There was an increase in scrap ship prices in the global market last month, with prices climbing from $525 per tonne to $575 per tonne.
The steel industry in the country is facing significant challenges due to the Covid-19 pandemic, the Russia-Ukraine war, and the subsequent increase in raw material prices and supply chain disruptions.
The recent surge in scrap prices in the international market, driven by the demand for steel in Turkey and Syria’s large-scale infrastructure rebuilding projects following a devastating earthquake, has further compounded the situation.
Entrepreneurs in the steel sector have been forced to reduce rod production by 40%-50%, leading to financial difficulties and struggles to meet operational expenses.
For example, KR Steel Ltd in Sitakunda, Chattogram, has seen its daily production of mild steel (MS) rod (60 grade) drop from around 200 tonnes to below 60 tonnes.
Production in the Golden Ispat and HM Steel factories, owned by the Mustafa Hakim Group in Chattogram, has recently decreased by approximately 40%.
This decline means that the factories now produce around 960 tonnes of MS rods per day, compared to their previous output of 1,600 tonnes per day.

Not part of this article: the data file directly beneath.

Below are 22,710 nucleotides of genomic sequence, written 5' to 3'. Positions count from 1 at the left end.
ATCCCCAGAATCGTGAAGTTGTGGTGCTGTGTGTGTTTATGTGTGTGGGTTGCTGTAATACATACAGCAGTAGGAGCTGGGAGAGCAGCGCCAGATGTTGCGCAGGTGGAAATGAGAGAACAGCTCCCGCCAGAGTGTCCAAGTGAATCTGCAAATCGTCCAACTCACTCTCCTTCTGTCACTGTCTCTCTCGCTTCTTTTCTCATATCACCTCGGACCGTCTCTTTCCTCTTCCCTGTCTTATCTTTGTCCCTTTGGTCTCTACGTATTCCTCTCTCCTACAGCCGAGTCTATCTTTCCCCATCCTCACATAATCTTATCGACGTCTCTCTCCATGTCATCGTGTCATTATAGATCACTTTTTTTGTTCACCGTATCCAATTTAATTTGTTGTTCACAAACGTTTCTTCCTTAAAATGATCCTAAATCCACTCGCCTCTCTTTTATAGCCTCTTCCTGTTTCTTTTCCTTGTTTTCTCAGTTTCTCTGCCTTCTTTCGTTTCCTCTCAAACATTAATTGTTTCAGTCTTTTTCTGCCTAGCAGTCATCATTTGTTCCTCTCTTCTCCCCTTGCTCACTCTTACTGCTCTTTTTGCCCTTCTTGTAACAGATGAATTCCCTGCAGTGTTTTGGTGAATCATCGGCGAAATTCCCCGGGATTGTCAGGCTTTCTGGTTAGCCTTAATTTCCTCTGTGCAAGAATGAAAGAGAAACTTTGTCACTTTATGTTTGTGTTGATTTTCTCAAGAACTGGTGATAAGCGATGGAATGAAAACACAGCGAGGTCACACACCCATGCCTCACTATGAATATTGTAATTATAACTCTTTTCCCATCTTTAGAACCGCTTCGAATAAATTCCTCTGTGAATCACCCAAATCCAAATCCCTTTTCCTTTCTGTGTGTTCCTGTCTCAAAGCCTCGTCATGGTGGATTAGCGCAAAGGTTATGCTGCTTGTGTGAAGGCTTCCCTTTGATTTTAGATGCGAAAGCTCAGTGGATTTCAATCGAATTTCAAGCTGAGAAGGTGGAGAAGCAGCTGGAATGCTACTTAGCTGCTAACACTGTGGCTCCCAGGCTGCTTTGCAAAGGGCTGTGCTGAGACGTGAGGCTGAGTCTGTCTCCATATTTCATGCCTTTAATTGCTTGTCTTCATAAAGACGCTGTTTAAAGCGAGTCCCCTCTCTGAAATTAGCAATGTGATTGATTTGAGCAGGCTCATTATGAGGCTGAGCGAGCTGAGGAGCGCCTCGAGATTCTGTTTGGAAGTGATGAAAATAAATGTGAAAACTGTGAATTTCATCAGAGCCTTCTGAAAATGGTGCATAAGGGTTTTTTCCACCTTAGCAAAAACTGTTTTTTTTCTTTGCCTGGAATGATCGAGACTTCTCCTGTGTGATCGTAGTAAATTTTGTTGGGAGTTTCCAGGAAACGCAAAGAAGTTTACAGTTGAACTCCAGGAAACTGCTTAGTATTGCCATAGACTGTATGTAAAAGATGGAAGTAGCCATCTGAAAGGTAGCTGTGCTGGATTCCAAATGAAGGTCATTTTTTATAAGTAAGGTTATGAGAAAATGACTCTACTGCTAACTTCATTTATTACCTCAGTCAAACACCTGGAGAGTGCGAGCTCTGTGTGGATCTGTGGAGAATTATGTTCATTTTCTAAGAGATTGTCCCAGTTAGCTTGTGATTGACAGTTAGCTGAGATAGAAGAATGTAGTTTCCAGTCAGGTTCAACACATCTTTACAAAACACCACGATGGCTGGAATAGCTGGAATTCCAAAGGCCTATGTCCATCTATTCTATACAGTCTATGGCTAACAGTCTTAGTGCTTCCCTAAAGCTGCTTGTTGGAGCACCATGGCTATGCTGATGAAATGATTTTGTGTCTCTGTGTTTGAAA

Mustafa Hakim Group’s director, Sarwar Alam, highlighted that the steel industry relies on a consistent supply of raw materials, electricity, and gas. Shortages in these resources lead to increased production costs and depreciation expenses for machinery.
The current demand for scrap ships in the international market, particularly in Turkey and Syria, has resulted in a surge in scrap prices. This is due to the Turkish government’s urgent infrastructure reconstruction efforts following a devastating earthquake.
Entrepreneurs are urging the removal of import barriers for raw materials to address the existing crisis.
Companies like BSRM, a leading rod manufacturer, are relatively unaffected, while smaller entrepreneurs are grappling with significant challenges as per the production concern.
Over the past month, international scrap ship prices have risen from $525 per tonne to $575 per tonne. Correspondingly, domestic scrap and MS rod prices have become unstable, experiencing an increase of approximately Tk 5,000 per tonne in the last month.
Melting scrap is now being sold at Tk 68,000 per tonne in shipbreaking yards, while steel raw material plates and billets have also seen price hikes, reaching Tk 75,000 and Tk 82,000 per tonne, respectively.
The escalating costs have impacted the shipbreaking sector, which may face closure if the situation persists. In the steel industry, the annual demand for steel in Bangladesh is approximately 7.5 million tonnes, with Chattogram’s 50 factories previously supplying 4 million tonnes of rods.
However, the closure of around 40 factories in recent years has significantly reduced rod production in Chattogram to only 1-1.5 million tonnes.